The White House’s refusal to release communications related to the Fast and Furious gun-walking program and the refusal of a White House official to be interviewed about the matter “made it impossible” for the inspector general (IG) of the Justice Department to “pursue that aspect of the case,” the IG, Michael Horowitz, testified.
He added that the sought-after White House interview and communications constituted “a lead we wanted to follow.”
But it was a 'complete investigation that cleared the AG', etc. ad Bullshit.
Also from the IG,
It's been a key subject of dispute throughout the "Fast and Furious"
saga but one shrouded in mystery: whether wiretap applications reviewed
and approved by senior Justice Department officials should have tipped
them off about the dangerous tactics being used in the operation.
Now Michael Horowitz, the Justice Department's inspector general, is
broadly siding with Issa, saying in testimony before the Oversight panel
today that the wiretap applications should have raised red flags to
senior officials who approved them.
Asked by several Republican lawmakers at the hearing whether reading
the wiretap applications would have indicated that guns were being
"walked," the tactic employed in Fast and Furious, Horowitz said "yes."
He then added a more nuanced version included in the report, that
someone "who was focused on the question of investigative tactics,
particularly one who was already sensitive to the issue of 'gun
walking,'" would have "questions about ATF's conduct of the
You'll notice, at the end of this, that Rep. Cummings is playing "Bush started it!" As if that would somehow excuse the guilty in this from responsibility for their actions and inactions.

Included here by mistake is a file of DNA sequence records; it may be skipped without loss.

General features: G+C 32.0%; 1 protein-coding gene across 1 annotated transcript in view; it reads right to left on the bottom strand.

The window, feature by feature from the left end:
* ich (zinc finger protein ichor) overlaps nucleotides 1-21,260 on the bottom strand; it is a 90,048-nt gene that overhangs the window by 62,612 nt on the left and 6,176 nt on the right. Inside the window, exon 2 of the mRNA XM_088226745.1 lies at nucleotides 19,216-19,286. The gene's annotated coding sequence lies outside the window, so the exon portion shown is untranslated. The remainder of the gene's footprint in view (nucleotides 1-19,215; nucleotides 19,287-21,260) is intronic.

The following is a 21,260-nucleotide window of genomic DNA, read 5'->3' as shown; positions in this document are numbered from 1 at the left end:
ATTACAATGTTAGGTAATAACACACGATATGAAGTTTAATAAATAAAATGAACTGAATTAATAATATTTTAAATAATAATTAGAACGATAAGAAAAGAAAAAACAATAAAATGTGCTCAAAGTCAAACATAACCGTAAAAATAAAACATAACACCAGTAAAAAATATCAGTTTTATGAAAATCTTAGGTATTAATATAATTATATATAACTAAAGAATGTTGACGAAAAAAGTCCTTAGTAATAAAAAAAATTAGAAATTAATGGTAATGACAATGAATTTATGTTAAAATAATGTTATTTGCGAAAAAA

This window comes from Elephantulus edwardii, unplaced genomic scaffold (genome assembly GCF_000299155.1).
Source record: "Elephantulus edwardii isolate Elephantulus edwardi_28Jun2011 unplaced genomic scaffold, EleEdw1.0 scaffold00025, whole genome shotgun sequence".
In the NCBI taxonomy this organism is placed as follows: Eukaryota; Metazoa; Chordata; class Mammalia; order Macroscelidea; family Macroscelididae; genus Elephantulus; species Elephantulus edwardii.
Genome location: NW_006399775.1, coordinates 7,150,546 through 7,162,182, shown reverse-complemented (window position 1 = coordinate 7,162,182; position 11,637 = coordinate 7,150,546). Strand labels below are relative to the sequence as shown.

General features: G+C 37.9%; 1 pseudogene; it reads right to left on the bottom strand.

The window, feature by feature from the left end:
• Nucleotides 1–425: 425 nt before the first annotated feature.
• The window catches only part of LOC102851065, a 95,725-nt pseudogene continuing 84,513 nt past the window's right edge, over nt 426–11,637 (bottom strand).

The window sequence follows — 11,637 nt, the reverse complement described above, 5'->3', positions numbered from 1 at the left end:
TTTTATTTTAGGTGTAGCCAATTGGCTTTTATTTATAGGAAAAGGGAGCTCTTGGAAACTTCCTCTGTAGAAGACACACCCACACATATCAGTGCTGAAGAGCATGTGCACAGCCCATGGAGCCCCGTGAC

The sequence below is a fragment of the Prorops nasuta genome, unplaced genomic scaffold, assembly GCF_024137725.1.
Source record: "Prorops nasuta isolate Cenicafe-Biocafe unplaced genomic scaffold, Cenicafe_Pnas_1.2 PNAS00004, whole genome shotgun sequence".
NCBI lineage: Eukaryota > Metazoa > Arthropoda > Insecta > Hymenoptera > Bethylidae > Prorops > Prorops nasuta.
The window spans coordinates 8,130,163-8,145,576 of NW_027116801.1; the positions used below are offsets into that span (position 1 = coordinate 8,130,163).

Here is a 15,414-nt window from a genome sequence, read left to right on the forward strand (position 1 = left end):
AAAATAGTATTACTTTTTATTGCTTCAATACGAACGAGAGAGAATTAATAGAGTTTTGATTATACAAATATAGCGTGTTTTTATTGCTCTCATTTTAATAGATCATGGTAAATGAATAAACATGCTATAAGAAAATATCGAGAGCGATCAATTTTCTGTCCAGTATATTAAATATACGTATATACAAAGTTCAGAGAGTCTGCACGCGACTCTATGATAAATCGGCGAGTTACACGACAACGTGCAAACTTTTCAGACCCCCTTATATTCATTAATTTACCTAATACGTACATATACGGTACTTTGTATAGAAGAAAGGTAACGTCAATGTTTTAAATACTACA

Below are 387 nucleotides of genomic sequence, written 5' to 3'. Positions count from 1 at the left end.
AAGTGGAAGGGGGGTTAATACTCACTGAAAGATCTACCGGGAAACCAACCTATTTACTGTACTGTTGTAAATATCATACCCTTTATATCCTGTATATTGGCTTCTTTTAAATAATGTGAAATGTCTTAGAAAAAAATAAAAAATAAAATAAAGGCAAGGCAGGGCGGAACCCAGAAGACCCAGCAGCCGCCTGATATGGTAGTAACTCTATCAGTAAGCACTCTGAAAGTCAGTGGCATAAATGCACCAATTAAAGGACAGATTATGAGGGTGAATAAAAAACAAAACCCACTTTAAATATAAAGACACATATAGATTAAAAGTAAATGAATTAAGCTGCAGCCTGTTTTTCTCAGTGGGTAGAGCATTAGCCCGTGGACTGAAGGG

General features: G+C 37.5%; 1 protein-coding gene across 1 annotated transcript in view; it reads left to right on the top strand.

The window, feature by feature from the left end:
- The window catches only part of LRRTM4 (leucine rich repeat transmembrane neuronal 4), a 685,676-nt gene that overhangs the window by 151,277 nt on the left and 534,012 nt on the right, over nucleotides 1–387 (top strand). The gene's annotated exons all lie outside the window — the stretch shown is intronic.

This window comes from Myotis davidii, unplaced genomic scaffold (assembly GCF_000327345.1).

From Grassley's statement on the report:
“At first glance, the Inspector General’s report reaffirms virtually
everything that Congressman Issa and I have already reported. Operation
Fast and Furious was the height of irresponsibility on the part of a
number of people from the ATF Phoenix field office all the way up to the
Justice Department headquarters. And, we still don’t know the full
extent of any White House involvement because they refused to be
transparent and provide documents requested by the Inspector General.
“It’s clear that both the ATF and the Justice Department failed to
provide meaningful oversight of Operation Fast and Furious. They
ignored warnings from employees, and frankly, failed to do their jobs.
It took the death of our own Border Patrol Agent, action by a courageous
whistleblower, and intense scrutiny from Congress before they even took
note of what was happening under their own eyes. Even then, they
wouldn’t come clean with how bad it really was until after they had sent
a false letter and retracted it eight months later.
“It’s particularly discouraging that this all could have been stopped
early on if people had just read the wiretap applications. The
Inspector General noted that anybody reading those documents should have
seen the red flags. The law requires that certain senior officials
authorize those applications, and the Inspector General found that they
did so without reading them(That's assuming they DIDN'T read them...). I’m glad that the OIG is joining me and
Chairman Issa in urging the Justice Department to move to unseal the
wiretap applications so that the American people can read them and make
up their own minds.
“The President also appears to be abusing his authority to exert
executive privilege. The White House rightly allowed the Inspector
General to make public a small subset of the documents withheld from
Congress under his claim of Executive Privilege, but it continues to
shut out Congress’ access to the rest of the documents. It proves that
this subset of documents could have been released earlier, and the
President was merely thumbing his nose at Congress by claiming Executive
Privilege on the eve of the contempt vote against Attorney General
Holder for withholding the documents.
“It’s time to hold people accountable. Attorney General Holder is out of excuses for action.